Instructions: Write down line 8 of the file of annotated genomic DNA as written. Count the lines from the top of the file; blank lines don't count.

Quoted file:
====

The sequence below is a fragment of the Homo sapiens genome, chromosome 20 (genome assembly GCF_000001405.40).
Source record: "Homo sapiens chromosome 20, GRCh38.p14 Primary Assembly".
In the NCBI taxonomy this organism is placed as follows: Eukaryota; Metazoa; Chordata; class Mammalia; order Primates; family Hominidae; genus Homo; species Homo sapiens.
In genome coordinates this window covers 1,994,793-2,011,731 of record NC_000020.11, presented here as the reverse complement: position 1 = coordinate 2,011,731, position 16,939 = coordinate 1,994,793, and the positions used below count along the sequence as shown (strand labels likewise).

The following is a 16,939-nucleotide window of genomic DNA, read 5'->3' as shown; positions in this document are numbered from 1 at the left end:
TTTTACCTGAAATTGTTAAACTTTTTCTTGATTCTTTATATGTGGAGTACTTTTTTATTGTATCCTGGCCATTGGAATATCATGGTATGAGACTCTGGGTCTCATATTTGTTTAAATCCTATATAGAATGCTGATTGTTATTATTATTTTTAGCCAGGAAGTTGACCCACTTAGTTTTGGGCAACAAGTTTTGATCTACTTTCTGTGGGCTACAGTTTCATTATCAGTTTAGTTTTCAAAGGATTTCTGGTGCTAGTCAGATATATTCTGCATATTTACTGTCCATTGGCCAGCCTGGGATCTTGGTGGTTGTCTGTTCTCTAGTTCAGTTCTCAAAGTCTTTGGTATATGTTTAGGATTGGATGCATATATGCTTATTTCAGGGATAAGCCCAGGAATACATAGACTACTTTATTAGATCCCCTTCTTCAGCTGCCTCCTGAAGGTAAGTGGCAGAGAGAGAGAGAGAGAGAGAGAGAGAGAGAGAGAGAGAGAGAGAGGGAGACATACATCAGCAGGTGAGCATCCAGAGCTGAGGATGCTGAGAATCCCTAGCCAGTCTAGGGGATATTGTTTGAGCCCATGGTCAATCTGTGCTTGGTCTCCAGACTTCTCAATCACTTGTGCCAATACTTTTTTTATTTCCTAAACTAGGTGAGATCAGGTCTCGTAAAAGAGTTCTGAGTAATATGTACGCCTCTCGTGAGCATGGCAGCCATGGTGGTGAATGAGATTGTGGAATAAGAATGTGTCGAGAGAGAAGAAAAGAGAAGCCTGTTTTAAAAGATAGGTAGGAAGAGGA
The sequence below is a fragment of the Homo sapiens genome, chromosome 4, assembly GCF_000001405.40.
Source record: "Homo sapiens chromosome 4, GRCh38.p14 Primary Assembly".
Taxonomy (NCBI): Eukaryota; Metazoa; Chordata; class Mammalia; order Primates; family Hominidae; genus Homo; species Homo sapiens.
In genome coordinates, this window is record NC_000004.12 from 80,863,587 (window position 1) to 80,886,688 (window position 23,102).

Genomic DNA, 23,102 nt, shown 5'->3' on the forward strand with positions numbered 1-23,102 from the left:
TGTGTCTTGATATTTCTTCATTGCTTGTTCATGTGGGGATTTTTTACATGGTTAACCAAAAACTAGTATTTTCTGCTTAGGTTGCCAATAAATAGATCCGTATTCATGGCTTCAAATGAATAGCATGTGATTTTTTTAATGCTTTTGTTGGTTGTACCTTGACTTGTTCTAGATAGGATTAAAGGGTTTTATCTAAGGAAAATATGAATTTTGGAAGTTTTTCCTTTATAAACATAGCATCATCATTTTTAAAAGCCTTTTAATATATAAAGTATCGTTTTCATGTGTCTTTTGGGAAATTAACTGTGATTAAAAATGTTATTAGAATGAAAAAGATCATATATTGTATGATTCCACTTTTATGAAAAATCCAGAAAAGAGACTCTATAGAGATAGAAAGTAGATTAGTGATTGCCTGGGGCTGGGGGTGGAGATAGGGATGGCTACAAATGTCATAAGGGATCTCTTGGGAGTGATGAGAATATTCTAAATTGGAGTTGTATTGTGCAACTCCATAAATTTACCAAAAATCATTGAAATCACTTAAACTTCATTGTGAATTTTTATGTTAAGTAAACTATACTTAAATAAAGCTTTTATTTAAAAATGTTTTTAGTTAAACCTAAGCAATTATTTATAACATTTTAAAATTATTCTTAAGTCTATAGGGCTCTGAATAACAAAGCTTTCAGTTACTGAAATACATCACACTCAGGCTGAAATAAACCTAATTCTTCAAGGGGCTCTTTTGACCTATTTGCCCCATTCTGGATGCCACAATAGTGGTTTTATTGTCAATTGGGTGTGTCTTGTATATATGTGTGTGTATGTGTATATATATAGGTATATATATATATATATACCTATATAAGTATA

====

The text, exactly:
Source record: "Homo sapiens chromosome 4, GRCh38.p14 Primary Assembly".